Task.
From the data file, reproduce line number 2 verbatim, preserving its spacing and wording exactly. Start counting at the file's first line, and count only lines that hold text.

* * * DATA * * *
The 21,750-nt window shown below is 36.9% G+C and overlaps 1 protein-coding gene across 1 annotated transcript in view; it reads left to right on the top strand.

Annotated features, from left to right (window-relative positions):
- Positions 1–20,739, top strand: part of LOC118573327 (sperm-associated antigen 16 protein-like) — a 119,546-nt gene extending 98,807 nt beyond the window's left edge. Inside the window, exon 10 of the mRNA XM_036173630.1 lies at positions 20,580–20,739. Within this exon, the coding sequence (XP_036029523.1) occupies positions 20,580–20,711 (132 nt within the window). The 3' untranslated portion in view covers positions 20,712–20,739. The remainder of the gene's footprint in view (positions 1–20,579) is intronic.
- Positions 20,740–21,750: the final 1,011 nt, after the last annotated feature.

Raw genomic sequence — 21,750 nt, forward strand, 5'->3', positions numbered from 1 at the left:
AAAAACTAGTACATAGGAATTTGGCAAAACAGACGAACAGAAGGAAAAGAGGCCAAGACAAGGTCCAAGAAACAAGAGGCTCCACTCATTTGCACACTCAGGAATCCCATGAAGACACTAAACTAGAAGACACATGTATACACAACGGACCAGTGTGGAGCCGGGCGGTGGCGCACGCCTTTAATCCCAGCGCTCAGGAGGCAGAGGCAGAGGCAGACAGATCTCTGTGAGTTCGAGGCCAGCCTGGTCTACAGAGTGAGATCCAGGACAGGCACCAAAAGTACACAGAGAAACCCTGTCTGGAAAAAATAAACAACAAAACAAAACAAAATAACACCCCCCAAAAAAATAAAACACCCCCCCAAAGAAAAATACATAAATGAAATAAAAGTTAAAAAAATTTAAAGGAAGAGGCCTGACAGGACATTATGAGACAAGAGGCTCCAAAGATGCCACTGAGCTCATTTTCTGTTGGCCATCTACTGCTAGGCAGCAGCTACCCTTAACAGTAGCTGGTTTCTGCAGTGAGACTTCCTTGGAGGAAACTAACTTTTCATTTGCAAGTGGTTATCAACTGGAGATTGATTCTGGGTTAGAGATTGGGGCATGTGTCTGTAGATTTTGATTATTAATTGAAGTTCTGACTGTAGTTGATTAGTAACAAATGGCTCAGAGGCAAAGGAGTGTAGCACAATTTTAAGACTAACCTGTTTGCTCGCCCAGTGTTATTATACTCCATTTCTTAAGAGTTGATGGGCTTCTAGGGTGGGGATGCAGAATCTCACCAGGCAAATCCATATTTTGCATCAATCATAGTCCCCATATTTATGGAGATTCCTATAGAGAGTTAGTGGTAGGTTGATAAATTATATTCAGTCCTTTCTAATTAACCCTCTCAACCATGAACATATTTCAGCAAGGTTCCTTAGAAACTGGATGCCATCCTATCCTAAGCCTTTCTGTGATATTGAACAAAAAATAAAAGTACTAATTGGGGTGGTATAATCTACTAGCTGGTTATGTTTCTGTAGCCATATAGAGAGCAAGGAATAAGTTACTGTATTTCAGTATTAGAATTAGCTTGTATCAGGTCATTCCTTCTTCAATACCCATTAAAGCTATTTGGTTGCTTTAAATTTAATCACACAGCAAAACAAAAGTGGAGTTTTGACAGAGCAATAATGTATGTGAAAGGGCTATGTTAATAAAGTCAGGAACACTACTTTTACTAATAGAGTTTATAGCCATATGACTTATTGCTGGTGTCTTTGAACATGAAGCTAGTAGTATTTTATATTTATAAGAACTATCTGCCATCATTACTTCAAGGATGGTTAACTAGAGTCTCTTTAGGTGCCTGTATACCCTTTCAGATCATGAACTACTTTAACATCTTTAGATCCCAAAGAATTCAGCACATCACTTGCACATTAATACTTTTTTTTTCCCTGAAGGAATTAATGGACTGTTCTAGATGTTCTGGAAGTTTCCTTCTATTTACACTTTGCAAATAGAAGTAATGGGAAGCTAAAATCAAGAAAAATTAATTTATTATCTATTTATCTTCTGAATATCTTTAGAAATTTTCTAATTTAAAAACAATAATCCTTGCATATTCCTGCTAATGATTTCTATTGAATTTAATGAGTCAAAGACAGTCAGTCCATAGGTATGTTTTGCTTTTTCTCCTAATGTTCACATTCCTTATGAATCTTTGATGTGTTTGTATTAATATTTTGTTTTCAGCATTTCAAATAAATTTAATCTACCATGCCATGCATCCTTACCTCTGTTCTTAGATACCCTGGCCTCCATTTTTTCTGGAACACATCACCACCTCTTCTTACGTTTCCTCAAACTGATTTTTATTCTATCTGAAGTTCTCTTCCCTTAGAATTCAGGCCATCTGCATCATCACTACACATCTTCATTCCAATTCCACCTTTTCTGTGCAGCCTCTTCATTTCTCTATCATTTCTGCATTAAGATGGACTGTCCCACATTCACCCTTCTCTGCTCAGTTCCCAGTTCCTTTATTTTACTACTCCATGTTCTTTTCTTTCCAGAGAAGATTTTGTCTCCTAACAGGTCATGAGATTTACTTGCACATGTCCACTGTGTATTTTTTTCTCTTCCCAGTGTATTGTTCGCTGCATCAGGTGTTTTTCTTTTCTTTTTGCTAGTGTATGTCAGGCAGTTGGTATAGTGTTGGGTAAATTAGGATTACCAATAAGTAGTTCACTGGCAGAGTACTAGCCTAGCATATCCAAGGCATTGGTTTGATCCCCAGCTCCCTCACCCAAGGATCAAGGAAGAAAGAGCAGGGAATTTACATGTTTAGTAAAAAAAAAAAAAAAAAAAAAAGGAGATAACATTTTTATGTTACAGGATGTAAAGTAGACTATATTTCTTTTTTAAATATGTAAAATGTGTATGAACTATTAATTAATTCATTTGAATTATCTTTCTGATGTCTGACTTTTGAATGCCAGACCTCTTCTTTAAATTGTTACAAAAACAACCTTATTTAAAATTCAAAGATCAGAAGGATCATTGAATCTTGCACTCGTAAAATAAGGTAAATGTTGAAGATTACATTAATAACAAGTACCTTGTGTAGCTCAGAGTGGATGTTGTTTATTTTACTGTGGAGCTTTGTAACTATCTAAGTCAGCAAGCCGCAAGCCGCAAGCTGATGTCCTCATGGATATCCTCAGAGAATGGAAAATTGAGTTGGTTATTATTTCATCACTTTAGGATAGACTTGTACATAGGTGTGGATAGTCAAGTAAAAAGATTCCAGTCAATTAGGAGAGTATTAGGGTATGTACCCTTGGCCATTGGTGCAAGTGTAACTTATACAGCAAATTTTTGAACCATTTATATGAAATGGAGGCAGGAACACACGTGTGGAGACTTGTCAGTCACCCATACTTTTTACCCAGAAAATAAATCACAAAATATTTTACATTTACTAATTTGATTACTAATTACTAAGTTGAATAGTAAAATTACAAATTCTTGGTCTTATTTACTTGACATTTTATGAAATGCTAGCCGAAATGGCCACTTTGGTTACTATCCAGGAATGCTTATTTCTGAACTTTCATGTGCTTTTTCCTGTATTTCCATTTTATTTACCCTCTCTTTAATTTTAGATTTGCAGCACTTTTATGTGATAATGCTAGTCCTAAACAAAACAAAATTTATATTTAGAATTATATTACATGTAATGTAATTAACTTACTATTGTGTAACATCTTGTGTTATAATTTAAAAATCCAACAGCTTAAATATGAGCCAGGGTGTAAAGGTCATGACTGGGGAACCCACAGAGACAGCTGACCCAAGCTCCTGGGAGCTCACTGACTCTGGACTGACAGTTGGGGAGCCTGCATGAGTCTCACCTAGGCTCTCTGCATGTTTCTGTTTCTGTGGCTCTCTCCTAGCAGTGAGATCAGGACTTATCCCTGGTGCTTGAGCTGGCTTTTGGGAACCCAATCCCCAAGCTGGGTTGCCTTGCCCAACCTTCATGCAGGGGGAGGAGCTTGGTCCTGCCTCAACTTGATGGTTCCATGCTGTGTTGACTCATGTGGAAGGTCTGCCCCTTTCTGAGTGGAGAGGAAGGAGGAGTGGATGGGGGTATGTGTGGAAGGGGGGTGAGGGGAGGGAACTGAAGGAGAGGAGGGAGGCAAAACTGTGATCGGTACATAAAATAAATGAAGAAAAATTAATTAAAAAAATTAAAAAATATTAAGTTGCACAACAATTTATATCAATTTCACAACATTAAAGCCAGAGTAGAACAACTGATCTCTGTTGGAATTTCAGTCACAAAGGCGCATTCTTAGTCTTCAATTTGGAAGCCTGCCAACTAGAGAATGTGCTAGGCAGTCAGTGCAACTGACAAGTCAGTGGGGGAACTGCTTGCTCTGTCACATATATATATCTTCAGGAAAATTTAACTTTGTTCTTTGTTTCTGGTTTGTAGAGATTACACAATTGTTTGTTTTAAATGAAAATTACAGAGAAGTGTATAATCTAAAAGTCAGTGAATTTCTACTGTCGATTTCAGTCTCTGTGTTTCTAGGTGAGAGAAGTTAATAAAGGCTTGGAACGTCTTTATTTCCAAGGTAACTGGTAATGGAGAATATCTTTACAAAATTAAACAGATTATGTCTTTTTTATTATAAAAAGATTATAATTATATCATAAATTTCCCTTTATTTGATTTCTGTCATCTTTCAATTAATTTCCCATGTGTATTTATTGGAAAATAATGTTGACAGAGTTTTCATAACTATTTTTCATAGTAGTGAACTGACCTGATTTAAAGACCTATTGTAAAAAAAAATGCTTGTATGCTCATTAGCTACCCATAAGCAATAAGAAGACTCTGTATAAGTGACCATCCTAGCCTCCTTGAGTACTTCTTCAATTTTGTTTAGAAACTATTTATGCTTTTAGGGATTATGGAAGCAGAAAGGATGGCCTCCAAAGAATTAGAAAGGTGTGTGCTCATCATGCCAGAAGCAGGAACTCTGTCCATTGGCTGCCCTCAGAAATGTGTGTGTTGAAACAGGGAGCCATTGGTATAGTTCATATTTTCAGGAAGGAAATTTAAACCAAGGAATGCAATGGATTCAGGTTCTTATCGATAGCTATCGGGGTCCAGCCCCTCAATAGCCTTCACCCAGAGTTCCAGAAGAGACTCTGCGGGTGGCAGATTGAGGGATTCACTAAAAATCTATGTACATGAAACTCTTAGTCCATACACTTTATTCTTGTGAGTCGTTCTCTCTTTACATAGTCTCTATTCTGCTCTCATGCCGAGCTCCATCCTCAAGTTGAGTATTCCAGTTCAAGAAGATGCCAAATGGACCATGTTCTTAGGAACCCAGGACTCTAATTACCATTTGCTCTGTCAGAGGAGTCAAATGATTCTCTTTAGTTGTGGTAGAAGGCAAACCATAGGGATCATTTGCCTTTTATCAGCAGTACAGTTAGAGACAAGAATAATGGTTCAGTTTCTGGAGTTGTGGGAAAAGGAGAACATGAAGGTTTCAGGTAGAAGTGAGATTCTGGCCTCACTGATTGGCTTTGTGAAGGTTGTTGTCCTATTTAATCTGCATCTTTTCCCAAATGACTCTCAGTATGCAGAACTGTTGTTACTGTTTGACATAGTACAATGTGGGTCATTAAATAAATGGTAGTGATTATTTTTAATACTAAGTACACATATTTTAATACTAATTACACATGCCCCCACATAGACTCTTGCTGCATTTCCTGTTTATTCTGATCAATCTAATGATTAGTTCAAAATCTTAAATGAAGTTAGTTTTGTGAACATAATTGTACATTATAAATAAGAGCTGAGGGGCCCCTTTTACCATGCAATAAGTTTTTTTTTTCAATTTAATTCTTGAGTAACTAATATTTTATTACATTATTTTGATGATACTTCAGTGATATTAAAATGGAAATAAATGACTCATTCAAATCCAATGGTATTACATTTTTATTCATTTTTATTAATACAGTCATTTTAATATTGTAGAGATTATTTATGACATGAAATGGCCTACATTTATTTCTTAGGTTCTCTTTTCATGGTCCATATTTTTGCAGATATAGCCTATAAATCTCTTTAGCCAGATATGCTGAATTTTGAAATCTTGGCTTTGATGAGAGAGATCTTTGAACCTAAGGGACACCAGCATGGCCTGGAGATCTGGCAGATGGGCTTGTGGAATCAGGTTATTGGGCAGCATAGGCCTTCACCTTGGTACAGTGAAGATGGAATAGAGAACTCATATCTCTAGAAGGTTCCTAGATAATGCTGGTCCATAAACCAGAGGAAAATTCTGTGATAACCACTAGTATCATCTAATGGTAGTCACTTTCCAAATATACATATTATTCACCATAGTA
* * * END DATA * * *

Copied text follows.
Annotated features, from left to right (window-relative positions):